Regarding geographic data, P.B. Singh provides impressive statistics. The Ganga is the river which carries the largest amount of sediments in the world (2.4 million metric tons per year). Its catchment area is close to a million square kilometres and its delta is the largest on earth. 450 million human beings live in its basin, the most densely populated on the planet and the number of sanctuaries dedicated to the river along its course, made up of no less than 108 streams, includes 5 kedars, 14 prayags and 5 badris. The author concludes his exhaustive presentation with timely reflections and warnings about the manmade threats to the river’s health and survival, from overpopulation to lack of sanitation, industrial waste, agricultural overuse, unsustainable tourism and the very change in the mental attitudes towards the holy river due to growing secularization and materialism of the public mores.
Other authors, such as Prithvish Nag and Deepak Nag write about “Bharatiya Samskriti mein Ganga: Ek Avadhana”; Rachna Sharma’s paper is entitled “Bharatiya Visvasam ki adhar bhumi mein Ganga”. The Singhalese scholar Anura Matunga dedicates his essay to Sri Lanka: “The Southern Recipient of the Ganga Valley Civilisation”. The author of this review evokes the fabulous reputation of the “Gangarids” in European culture, as late as in 18th century, known as the Age of Enlightenment.
The doyen of Indian archaeology, B.B. Lal retraces the “March Towards Urbanization in the Ganga Basin” on the basis of his and others’ many excavation campaigns, while B.N. Dimri draws a detailed historical depiction of the “Central Himalaya: The Place of Origin of Ganga for Archeological Perspective”. The former director of the National Museum, B.R. Mani dedicates his essay to the relation between Kasi, the holy city of Varanasi and the river which runs through it, while J.N. Pal retraces the archaeological timeline of the Gangetic valley through the seven distinct phases of habitation—from neolithic to early medieval—of Jhusi, the former Pratisthanapura of the Puranas which was a capital city of the Chandravamshi (lunar) dynasty.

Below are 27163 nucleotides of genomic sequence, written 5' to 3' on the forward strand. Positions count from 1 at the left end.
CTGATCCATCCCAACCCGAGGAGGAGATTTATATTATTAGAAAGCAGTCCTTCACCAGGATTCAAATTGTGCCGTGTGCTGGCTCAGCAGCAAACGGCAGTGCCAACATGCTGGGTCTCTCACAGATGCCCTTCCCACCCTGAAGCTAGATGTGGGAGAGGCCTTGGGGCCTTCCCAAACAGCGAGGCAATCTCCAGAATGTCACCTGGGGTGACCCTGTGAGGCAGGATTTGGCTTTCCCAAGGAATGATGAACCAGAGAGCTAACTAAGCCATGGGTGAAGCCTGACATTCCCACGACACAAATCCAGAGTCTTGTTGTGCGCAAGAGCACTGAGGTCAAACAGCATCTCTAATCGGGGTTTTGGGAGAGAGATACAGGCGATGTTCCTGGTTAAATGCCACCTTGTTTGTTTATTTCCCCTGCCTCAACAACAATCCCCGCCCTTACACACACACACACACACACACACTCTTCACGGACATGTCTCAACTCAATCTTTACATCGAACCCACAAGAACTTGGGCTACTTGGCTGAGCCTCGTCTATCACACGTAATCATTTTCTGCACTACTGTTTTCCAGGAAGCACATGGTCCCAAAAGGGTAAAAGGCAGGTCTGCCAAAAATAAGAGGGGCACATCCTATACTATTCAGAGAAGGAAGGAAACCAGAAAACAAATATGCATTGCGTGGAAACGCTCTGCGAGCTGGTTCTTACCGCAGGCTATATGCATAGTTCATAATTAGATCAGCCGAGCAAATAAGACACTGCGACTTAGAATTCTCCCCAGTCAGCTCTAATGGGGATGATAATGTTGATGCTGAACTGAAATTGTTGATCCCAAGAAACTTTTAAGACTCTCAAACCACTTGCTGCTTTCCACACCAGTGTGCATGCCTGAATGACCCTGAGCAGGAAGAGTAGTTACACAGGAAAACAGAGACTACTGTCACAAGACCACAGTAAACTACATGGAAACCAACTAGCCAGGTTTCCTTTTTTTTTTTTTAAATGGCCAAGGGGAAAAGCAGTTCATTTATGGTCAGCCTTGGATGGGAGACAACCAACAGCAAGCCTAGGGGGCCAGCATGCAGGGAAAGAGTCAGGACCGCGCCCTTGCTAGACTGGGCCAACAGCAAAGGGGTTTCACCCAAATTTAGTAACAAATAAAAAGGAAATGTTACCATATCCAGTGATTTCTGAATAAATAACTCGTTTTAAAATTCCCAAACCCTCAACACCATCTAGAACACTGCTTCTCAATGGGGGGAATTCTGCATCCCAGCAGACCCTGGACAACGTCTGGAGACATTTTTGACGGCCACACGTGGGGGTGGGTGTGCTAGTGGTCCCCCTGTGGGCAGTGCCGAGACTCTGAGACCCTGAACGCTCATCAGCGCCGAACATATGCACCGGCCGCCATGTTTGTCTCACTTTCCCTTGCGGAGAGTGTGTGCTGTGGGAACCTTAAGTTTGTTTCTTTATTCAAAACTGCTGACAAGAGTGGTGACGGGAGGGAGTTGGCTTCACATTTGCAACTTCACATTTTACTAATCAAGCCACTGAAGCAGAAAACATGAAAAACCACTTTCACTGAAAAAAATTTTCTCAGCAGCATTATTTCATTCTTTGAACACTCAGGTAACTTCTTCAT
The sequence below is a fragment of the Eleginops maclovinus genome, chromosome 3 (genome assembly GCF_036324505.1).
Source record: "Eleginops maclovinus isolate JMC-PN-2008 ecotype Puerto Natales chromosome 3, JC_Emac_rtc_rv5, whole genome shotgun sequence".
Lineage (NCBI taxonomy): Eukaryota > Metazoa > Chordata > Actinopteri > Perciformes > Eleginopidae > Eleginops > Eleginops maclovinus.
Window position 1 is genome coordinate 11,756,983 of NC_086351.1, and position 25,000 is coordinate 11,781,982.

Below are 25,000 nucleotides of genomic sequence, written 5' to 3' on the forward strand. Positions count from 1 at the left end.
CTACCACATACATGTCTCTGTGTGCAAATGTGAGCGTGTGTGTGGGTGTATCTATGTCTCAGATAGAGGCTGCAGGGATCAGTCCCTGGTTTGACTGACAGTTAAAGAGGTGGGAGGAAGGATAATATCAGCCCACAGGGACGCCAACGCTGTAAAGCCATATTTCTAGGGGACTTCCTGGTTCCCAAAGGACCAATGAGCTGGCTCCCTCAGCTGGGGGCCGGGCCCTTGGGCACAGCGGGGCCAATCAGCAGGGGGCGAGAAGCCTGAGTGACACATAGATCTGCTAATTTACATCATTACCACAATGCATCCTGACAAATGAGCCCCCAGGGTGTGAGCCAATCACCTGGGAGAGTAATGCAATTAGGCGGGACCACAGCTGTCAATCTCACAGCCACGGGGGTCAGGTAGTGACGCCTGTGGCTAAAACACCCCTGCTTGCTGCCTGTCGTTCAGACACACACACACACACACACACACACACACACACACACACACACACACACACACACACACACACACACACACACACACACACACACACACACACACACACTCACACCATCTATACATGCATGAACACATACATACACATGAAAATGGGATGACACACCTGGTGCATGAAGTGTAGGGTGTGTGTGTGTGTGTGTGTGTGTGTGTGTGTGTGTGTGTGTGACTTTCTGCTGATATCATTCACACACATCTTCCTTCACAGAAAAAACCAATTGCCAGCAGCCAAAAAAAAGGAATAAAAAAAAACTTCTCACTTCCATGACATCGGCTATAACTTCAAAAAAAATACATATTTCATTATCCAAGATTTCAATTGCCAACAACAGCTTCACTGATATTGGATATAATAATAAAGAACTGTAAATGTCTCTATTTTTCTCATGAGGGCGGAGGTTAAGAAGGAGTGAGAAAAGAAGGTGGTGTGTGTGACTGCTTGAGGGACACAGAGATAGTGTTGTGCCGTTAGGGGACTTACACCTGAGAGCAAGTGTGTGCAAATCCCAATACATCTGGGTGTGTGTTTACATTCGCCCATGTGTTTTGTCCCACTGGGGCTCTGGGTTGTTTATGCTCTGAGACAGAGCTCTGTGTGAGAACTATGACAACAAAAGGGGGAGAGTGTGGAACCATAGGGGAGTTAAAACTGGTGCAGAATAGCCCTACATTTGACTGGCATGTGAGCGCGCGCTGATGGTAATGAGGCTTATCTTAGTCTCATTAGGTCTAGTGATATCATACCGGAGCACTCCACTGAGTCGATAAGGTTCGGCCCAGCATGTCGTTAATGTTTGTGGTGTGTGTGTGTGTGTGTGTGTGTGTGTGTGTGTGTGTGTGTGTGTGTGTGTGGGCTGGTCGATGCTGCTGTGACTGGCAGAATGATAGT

The Sonali excavations in the Baghpat district (in Uttar Pradesh) have for the first time provided physical evidence of the existence of a “chariot-warrior” (maharathi) civilisation of Vedic character, consistent with the descriptions given in the Mahabharata, around 4,000 years ago.
This exceptional discovery is analysed by its authors, S.K. and Arvin Manjul, who show that such a refined and complex culture flourished much earlier than the digs at Hastinapur and other towns featured in the Itihasas have evinced so far. K.N. Dikshit, like Lal dates the beginnings of urbanization and the origin of the first states (janapadas) to the 9th century BCE, a thousand years later than the Sanauli burials. It should be kept in mind that “the deeper you dig the older your (archaeological) finds are likely to be”.
The remains found at Sanauli belong to what is known as the Copper and Ochre Coloured Pottery (OCP) culture which evidently coexisted with the middle and late Saraswati-Harappan civilisation, spreading a bit farther to the west. K.N. Dikshit, in his long article, suggests that the excavations at the presumed site of Hastinapura should be extended horizontally in order to determine if it was indeed the city contemporaneous with the Mahabharata war.
Other essays in the book (Bhuvan Vikram, T.S. Ravishankar, Anand Bardhan) cover many other aspects of the river valley’s history from the Bengal delta to Kampilya, the realm of the Kuru-Panchalas and Queen Draupadi’s land of birth. Neera Misra, who hails from that region, contributes a paper on Ganga, Parvati and Draupadi, reminding readers that the wife of the Pandavas was also, according to tradition, an incarnation of Parvati, Shiva’s consort and a shining embodiment of feminine power and freedom in the feudal society of her time.
The second section of the volume is dedicated to “Ganga in Text and Visual”, illustrating the varied iconography of the river and its surroundings and succinctly describing the major cities, pilgrimage centres and visitor attractions, natural and man-made, which dot that area more populated than certain continents.
The book is a fitting monument to the legendary, historical and spiritual heritage that the Ganges carries in its flow, for the enlightenment of all humanity.